Understanding through photographs

By Jean Park

In one of my classes, my teacher gave us some time to read about the recent events in Japan on school laptops. A student commented on how the only thing in the news these days is the crisis in Japan. He also mentioned that it was somewhat “unethical” to just sit around watching clips and viewing pictures of the tragedy.

At first, I started to feel bad. I actually closed the web page that I had opened and checked my email as a perfunctory response.

But there’s actually nothing unethical about acknowledging what others are going through. It’s informative to display a visual reality that other people should know about.

There are many times when I find myself having seen an incredibly heartbreaking and tragic image and I feel bad that I am unable to do anything other than continue looking and trying to find out more.

Almost everyone has those moments where they stop complaining and take a few seconds to remember that there are many people are in a far worse situation than themselves.

These moments can very well be propelled by the impact of images and in my opinion, I think that makes people a lot more ethical: to think of others when they themselves aren’t in the best situations.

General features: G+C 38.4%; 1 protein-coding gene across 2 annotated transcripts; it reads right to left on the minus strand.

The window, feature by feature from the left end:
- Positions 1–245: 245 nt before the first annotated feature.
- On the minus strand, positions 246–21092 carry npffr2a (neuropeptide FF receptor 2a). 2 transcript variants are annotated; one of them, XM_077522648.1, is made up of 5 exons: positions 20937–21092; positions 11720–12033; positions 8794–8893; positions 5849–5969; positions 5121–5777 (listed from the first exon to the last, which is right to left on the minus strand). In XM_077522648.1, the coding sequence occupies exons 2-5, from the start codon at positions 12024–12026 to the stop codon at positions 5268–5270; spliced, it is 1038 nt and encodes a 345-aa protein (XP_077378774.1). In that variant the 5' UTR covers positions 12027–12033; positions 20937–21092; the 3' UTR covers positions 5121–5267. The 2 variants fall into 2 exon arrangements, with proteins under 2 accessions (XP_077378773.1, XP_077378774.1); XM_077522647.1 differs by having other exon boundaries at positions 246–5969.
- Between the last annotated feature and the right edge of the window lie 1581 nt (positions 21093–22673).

For me, it’s difficult, to say the least, to imagine any tragedy as monumental as the one occurring in Japan. It’s probably hard for most people I know to imagine that kind of unforgiving loss, but I think the least that most people can do is be informed and understand their circumstances.

And I think one important way to understanding is to view images. A photograph does more than tell a thousand words. It leaves an impression that words aren’t able to and for that reason, a single picture has the power to put someone like me into somebody else’s shoes for just a moment.

To some people, another story in the newspaper with the words “Japan” or “disaster” in the headline may only be another replicate of a skeletally structured news story with the same information. But to others, it is a very important reality check.

Although most people aren’t able to donate a great deal of money, everyone is able to be informed and understand the situation that is currently unfolding. While it’s not direct help, being aware of the entire situation, emotional or not, is still very important to our society.

So, I don’t think it’s unethical to expose yourself to what is really happening on the other side of the world, whether it is in the form of words or photographs.

However, I admit that it can sometimes become overly excessive when news sites or blogs feel the need to upload boundless quantities of photographs aimed at evoking sympathy, not giving information.

Understanding, or at least attempting to understand, and getting a glimpse of a reality that is much different than your own is far from unethical.

What’s unethical is dismissing this tragedy as nothing more than a nuisance.